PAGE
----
Latest survey on successful governance practice
30th March 2012 Paul Andrews
Coutts reveals how family business owners can improve the odds of successful succession
Coutts has just issued its first ever study into the importance of governance for family businesses. The report, entitled ‘Governance in Family Business’ identifies key challenges faced by family businesses, and suggests guiding principals that can help them improve the odds of longevity. The report is based on data provided by over 300 family businesses and identifies a number of characteristics of family businesses, the issues that they are faced with and the challenges created by family involvement.
Key findings and guiding principals include:
Family businesses’ board sizes varied from one to 22. Typically, the larger entrants had boards of six to eight members. The majority of entrants met monthly. The Report highlights how good governance starts with a well structured and balanced board. The Report also demonstrates how Board positions should be based on competence and merit rather than emotion to ensure that the people who are appointed are the best for the business and of the highest calibre.
25% of the larger entrants had two or more non-executive directors on the board, although 62% did not have any. The Report focuses attention on how employing non-family management can bring a wealth of experience and ideas to the business which the family may not possess. The Report also stresses how non-family executives, non-executives, senior managers, consultants, mentors and coaches can all play important roles in strategic planning and acting as an independent sounding board.
About 30% of the larger entrants said they have a constitution or equivalent, or had plans to draft one soon. The Report suggests that although governance arrangements can work informally, they are often more robust and reliable when rigorous process and intensive discussion results in principles that are agreed and documented.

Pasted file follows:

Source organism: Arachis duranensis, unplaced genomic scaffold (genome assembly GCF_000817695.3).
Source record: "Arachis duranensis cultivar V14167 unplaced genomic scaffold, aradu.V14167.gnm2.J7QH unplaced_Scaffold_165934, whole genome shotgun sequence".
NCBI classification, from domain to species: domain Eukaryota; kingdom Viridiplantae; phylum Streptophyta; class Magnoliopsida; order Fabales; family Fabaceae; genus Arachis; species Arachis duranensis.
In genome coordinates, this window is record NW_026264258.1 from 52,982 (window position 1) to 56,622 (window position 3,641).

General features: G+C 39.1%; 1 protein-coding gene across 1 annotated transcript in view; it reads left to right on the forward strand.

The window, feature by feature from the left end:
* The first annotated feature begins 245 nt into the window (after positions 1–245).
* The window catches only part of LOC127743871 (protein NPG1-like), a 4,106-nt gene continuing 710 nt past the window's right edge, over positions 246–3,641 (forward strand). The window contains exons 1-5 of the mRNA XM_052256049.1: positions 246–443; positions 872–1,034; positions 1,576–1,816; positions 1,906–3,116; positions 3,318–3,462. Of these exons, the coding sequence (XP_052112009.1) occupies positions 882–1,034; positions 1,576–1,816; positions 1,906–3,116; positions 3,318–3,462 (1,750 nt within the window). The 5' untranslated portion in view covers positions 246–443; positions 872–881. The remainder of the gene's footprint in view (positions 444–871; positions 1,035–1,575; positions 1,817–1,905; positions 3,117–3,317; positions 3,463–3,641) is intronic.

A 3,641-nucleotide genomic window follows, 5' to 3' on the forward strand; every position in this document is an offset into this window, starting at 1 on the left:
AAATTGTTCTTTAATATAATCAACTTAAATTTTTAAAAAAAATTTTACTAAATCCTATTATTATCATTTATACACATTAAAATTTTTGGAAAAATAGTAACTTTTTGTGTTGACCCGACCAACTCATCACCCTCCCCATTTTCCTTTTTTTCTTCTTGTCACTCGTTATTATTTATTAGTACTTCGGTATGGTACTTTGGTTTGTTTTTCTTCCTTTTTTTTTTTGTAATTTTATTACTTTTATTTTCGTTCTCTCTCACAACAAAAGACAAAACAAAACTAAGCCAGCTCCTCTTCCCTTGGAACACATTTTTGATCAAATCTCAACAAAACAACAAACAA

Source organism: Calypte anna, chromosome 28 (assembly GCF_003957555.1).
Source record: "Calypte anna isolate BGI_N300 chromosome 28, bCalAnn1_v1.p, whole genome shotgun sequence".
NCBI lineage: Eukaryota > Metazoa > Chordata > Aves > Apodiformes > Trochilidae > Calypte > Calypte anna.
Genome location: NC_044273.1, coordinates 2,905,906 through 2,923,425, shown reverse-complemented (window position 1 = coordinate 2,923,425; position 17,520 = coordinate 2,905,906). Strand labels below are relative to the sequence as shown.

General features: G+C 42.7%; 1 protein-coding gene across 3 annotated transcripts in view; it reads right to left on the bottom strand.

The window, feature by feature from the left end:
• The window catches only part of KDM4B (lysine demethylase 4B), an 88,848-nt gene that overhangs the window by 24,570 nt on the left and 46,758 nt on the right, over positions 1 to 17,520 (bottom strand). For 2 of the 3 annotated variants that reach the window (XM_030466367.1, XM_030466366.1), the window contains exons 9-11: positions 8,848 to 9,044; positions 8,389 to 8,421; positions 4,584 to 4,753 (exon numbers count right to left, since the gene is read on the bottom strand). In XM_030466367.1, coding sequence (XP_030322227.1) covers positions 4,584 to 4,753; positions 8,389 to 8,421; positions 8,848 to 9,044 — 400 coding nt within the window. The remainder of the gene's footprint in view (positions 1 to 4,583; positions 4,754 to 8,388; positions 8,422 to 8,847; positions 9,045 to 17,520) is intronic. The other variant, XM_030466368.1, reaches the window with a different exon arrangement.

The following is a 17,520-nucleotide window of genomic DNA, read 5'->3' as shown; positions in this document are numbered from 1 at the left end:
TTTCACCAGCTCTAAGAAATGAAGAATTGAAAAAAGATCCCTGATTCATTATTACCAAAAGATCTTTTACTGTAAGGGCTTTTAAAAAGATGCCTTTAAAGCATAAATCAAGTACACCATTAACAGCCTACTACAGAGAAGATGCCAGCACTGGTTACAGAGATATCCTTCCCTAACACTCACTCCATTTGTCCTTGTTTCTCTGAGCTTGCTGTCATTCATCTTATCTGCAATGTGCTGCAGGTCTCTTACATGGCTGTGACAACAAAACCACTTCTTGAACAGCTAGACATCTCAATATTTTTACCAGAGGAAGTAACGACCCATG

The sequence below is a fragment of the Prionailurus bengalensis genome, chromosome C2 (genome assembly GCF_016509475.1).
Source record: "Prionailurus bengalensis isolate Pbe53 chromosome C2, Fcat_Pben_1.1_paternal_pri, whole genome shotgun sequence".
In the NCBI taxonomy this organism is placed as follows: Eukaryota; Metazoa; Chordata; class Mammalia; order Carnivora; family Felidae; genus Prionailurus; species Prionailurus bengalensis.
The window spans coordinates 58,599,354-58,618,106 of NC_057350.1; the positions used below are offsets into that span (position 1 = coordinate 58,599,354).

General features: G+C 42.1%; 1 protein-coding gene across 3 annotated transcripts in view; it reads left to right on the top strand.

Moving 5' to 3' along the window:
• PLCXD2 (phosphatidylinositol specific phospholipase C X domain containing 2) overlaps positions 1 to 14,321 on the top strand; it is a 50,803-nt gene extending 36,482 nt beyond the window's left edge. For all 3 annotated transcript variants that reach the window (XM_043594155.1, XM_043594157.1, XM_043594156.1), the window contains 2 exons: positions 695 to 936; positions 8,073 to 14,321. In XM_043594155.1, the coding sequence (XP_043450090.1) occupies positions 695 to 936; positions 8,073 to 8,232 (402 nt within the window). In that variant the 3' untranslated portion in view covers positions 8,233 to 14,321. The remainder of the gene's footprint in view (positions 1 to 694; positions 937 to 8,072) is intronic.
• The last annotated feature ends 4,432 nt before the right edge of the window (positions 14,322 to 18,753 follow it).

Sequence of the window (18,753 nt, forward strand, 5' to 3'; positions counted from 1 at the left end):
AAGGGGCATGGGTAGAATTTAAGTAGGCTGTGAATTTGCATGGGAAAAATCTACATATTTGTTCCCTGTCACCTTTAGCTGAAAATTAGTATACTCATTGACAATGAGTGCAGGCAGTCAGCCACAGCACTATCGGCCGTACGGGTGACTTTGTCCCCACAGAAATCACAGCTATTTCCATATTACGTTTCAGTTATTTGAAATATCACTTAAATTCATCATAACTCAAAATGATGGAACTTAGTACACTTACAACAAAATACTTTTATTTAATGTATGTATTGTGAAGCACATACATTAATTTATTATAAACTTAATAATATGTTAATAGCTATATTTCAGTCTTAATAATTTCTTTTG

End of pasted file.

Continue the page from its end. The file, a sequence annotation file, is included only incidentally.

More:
Over 50% of the larger entrants separated the roles of CEO and chairman. The roles were often taken by different generations of the family. The Reports considers that although private family businesses are under no formal obligation to separate the roles, clearly defining roles and responsibilities can help to avoid potential conflicts.
Succession is one of the biggest challenges faced by any family business. The Report emphasises the importance of separating ownership succession from management succession. The Report also underlines how both involve different considerations and take time to get right.
Mark Evans, Head of Family Business and Philanthropy comments, “Family businesses have been taking governance seriously for centuries, but they have the added complexity of an additional group of stakeholders – the family itself. In this report, we have outlined the key issues surrounding governance in family business and provided guidance based on real life experiences. Family businesses that take the time to work out what is right for the family as well as the business can significantly improve the odds of successful succession.”